Statoil says Geitungen find likely linked to North Sea giant
BY KATARINA GUSTAFSSON
Statoil said monday the Geitungen oil discovery in the Norwegian part of the North Sea is likely linked to the giant Johan Sverdrup find, which gave the Norwegian petroleum sector a welcome shot in the arm last year. Statoil two-thirds owned by the Norwegian state said Geitungen was drilled around three kilometers north of the Johan Sverdrup discovery, and well data indicates there probably is a connection between the two finds.
"A new oil discovery in the Johan Sverdrup area, in the mature part of the North Sea, reinforces Statoil's faith in the exploration potential of the Norwegian continental shelf," Gro Haatvedt, Statoil senior vice president exploration Norway, said in a statement. The Johan Sverdrup find was the world's biggest oil find in 2011 and one of the largest discoveries ever on the Norwegian continental shelf. The find muted concern that Norway's golden age as a major petroleum player is over and spurred both enthusiasm and investments in the Nordic state, which saw its oil output peak in 2001 and had seen a lack of big finds since the 1980s.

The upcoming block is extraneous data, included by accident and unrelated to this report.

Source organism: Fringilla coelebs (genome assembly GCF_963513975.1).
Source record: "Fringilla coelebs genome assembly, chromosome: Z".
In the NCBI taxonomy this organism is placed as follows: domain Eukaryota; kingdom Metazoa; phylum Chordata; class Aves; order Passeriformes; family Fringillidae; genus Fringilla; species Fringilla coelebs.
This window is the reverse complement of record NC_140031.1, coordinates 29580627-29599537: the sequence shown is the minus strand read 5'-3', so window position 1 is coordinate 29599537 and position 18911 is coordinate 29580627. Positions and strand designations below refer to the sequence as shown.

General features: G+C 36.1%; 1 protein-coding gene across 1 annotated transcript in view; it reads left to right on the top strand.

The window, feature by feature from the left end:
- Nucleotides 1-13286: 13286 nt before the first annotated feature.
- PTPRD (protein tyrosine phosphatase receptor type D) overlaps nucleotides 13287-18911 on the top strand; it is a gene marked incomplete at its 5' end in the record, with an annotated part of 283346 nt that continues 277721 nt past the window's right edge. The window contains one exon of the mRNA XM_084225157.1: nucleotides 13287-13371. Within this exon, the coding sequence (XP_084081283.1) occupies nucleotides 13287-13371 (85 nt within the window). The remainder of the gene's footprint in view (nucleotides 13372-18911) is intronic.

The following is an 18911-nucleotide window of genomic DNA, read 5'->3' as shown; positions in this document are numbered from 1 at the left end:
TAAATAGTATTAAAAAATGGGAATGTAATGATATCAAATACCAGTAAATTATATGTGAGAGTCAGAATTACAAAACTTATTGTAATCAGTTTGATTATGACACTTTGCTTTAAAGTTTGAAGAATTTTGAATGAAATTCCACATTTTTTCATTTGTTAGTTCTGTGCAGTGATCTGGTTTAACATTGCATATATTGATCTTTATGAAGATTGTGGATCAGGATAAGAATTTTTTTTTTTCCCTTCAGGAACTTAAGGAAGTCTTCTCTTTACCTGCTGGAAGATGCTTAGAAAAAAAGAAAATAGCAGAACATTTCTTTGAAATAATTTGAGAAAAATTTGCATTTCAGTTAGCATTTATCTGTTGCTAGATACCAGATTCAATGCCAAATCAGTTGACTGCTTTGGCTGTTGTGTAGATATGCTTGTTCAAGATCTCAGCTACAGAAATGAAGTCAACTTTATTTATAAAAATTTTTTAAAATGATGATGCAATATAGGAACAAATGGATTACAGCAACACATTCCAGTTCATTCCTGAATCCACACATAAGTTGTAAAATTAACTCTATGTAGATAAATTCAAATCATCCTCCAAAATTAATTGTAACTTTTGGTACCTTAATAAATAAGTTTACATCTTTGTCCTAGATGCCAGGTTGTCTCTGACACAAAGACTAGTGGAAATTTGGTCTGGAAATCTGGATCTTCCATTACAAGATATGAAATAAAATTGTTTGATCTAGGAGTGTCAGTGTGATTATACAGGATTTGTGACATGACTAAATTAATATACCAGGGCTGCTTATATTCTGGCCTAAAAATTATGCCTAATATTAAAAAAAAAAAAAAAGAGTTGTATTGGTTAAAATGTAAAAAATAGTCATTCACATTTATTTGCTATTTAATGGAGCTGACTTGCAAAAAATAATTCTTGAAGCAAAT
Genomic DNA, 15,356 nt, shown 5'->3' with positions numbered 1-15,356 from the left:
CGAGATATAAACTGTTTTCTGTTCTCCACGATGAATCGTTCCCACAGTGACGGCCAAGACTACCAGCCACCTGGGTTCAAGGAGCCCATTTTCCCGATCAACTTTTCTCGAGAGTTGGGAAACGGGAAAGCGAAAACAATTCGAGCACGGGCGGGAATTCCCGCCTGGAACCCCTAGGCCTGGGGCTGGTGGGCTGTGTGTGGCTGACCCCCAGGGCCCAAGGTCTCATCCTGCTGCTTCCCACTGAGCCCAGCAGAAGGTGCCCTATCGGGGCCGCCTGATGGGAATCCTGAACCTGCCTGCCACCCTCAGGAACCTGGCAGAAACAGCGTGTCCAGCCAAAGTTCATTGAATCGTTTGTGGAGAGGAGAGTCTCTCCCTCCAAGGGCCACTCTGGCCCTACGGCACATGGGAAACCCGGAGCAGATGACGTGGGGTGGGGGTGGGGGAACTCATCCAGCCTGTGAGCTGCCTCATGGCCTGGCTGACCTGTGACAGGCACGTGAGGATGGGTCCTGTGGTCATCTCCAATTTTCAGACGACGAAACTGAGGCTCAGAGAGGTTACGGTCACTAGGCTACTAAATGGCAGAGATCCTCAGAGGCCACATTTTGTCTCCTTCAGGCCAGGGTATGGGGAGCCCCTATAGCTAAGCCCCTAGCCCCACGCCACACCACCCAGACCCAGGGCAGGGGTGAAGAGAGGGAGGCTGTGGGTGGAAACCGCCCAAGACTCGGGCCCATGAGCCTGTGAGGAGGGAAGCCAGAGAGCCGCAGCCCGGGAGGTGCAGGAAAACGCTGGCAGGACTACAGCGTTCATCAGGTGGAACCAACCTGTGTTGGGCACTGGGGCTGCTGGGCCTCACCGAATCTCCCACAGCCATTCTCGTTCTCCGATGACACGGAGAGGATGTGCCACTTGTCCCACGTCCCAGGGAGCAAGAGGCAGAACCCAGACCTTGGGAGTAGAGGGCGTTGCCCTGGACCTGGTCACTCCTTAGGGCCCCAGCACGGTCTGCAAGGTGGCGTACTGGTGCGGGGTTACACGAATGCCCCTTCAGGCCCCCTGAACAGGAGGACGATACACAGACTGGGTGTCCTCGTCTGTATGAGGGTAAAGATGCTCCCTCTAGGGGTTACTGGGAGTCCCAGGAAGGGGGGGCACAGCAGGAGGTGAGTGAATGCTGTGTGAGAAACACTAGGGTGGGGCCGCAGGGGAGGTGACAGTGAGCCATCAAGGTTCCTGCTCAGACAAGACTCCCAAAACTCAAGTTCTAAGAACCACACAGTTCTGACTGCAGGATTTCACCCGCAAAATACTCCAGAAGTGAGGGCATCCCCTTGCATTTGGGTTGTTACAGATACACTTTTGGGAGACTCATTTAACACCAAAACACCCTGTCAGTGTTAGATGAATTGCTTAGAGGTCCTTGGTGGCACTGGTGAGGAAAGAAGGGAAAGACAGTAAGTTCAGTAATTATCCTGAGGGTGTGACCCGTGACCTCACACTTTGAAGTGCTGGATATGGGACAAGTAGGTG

The Norwegian company monday said the Geitungen discovery which was made in well 16/2-12 in production license 265 will be included in the continuing development work for the Johan Sverdrup field, which covers both the Statoil-operated production license 265 and production license 501, operated by Sweden's Lundin Petroleum.
Statoil's partner, Det Norske Oljeselskap, had announced August 17 that Geitungen contained oil, but the market was awaiting confirmation from the operator on the size of the discovery. Statoil on Monday estimated the find contains between 140 and 270 mb of recoverable oil equivalent.
"This equals a midpoint of 205 mboe, which is above our assumption of 150 mboe," Swedbank First Securities said in a note.
Statoil owns 40% of Geitungen, while Norwegian state-owned company Petoro holds 30%, Det Norske Oljeselskap holds 20% and Lundin Petroleum holds 10%.
"The discovery supports our view that the Greater Luno Area contains excellent exploration potential and that further discoveries will be made in the region," Lundin Petroleum Chief Executive Ashley Heppenstall said in a statement. For Det Norske Oljeselskap, which is much smaller than Statoil, the Geitungen news is indeed a positive.
"This increases the volumes in license 265 and the Johan Sverdrup area significantly," Det Norske Oljeselskap chief executive Erik Haugane said in a statement. "It also increases the oil resources of Det Norske substantially. For us this is a fantastic discovery." The Johan Sverdrup field has been estimated to contain between 1.7 and 3.3 mboe. Statoil said the company plans to communicate updated volumes for Johan Sverdrup at a later stage.
Dow Jones Newswires